Will America forgive Jay Leno? Can the comedian who built a career on his just-one-of-the-guys niceness overcome the negative publicity surrounding the Late-Night Wars of 2010 and retake his position as a ratings king 10 months after he ceded his "Tonight Show" desk to Conan O'Brien?
The answers will begin to become clear when [article id="1631620"]Leno returns to "Tonight"[/article] on Monday (March 1) and encounters a TV landscape that has undergone significant changes in the last few months. To begin, David Letterman now reigns as the late-night champ, and his "Late Show" lineup this week — Bill Murray, Mitt Romney, Jerry Seinfeld, Tom Hanks and Matt Damon — represents the booking equivalent of a we-ain't-going-down-without-a-fight battle cry. What's more, NBC has returned the 10 p.m. hour to scripted programming — including new comedies like "Parenthood" and old favorites like "Law & Order" and "Law & Order: SVU" — meaning Leno won't have to deal with a middling talk show as his lead-in, as Conan had to with "The Jay Leno Show."
But Leno's prospects for success with his rebooted "Tonight Show" will rest solely on his chin. The host averaged 5.2 million viewers for "Tonight" before Conan took over, and then he averaged 5.3 million in prime time. Jay undoubtedly has a loyal following. Whether those viewers became comfortable watching Letterman or were turned off during the late-night brouhaha remains to be seen. We can expect Leno to debut big this week. The key will be to see how he performs in the weeks to come.
What will "Tonight 2.0" look like? Leno is staying in the same studio he occupied during his prime-time show, but it's received a makeover that will have the set sporting a new color scheme and once again displaying the familiar desk-and-couch interview configuration. You'll hardly notice the departure of announcer John Melendez, while bandleader Kevin Eubanks, who's rumored to be working toward an eventual exit, will still be there to chuckle at even Leno's most groan-inducing quips. Leno is importing some successful bits from his 10 o'clock show, including field reports from other comedians and the "Cop N Kitty" sketch, as well as old standards like headlines and Jaywalking. The week's guest lineup features Jamie Foxx, Sarah Palin, the "Jersey Shore" cast and Olympians Lindsey Vonn and Shaun White. It will be interesting to see how directly Leno addresses the circumstances surrounding the premiere show. Will he reference the ugliness in his opening monologue? And who will be watching if he does?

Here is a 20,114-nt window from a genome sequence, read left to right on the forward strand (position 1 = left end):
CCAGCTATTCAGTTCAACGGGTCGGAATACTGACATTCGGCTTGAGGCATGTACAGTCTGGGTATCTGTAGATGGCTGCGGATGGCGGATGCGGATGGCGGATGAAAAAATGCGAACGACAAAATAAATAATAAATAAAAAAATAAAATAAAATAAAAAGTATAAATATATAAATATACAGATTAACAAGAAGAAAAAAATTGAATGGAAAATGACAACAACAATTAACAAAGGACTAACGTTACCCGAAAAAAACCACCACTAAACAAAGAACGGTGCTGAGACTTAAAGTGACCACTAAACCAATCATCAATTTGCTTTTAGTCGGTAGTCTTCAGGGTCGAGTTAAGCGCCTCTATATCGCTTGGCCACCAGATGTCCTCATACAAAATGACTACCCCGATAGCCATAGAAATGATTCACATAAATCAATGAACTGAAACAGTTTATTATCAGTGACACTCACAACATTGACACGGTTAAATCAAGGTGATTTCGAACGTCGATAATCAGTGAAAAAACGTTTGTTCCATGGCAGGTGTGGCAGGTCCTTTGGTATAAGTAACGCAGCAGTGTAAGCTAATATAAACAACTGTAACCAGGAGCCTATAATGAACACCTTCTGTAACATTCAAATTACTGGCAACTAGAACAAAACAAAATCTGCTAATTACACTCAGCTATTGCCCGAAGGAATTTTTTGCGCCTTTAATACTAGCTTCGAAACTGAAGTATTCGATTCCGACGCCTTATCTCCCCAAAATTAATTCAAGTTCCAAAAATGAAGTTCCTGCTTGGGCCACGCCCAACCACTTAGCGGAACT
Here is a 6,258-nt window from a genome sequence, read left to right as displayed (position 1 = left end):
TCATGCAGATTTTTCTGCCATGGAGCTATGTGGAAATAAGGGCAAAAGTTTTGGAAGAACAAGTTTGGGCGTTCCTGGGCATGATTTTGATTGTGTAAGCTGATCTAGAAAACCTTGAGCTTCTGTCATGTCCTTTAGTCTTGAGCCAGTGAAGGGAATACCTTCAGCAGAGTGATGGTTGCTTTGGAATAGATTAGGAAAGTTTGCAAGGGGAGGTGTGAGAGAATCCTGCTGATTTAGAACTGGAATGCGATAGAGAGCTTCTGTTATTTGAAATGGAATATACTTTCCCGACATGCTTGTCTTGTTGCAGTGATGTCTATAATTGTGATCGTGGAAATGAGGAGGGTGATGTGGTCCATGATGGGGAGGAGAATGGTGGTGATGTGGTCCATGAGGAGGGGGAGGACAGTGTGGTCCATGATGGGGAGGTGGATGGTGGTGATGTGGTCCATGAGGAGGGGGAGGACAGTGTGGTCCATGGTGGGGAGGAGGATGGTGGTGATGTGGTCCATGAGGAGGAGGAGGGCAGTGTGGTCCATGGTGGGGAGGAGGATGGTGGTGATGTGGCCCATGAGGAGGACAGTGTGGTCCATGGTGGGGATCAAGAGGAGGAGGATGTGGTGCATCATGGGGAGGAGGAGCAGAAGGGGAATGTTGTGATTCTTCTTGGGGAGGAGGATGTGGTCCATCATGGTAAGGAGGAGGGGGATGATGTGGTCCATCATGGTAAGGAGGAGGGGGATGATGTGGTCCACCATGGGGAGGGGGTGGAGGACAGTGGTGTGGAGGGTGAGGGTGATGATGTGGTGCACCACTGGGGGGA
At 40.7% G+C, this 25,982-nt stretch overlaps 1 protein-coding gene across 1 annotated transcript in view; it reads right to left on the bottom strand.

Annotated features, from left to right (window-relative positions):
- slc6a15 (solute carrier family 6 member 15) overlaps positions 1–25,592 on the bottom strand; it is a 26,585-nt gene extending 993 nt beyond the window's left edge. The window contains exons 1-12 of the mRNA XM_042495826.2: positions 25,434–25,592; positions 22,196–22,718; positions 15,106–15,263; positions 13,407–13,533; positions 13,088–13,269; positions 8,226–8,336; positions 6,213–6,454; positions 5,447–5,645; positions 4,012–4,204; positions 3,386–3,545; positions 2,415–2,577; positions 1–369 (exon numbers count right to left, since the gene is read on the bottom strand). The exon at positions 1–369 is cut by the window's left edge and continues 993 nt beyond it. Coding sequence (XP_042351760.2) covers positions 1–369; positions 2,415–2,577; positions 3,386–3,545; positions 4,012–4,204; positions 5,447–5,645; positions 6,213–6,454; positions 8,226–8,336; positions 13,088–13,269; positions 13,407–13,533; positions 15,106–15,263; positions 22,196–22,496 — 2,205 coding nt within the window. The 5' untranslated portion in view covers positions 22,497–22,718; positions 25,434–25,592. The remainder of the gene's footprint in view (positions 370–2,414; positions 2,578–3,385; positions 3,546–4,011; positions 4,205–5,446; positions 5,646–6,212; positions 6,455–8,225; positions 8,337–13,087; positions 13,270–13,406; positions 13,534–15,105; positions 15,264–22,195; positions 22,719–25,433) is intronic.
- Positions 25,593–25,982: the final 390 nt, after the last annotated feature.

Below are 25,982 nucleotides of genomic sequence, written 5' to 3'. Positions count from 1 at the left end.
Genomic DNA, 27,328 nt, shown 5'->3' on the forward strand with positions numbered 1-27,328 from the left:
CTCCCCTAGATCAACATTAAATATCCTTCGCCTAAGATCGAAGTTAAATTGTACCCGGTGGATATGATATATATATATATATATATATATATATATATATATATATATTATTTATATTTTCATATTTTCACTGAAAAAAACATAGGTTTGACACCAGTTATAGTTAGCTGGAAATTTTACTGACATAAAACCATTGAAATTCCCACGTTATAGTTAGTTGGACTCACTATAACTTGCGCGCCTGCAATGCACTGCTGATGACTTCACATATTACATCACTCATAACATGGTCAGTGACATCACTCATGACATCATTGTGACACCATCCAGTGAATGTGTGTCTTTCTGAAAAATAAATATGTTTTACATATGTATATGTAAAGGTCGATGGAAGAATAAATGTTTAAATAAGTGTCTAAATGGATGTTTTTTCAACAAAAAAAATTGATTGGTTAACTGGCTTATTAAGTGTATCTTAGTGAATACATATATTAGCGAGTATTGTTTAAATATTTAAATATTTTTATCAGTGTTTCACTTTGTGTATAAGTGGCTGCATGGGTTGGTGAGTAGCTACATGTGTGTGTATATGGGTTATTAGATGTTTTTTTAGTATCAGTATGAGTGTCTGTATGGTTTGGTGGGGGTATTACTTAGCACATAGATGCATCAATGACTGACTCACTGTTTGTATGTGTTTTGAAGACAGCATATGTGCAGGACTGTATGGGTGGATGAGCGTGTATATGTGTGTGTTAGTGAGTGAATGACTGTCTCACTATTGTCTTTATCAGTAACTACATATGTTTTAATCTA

NBC has been pumping Leno's return with Olympic spots for the past two weeks, but the buildup pales in comparison to the "prime time will never be the same" circus that surrounded Jay's move to 10 p.m. There have been no interviews, save for a messy one with Oprah Winfrey back in January. NBC seems to be negotiating a tricky bit of programming wizardry, hoping viewers are aware that Jay is back at "Tonight," but when they click over on Monday night, they might just think Conan's "Tonight" stint was nothing but a bad dream.
Will O'Brien himself be watching? The deposed host has recently opened up a Twitter account, from which he's documented his unemployed life. "This morning I watched 'Remington Steele' while eating Sugar Smacks out of a salad bowl," he recently wrote. "I was naked."
Will Coco address the nation during the same time slot that Leno does? America will be watching.
Will you tune in for Leno's return to "The Tonight Show"? Have you soured on the comedian since the Conan O'Brien debacle? Let us know below!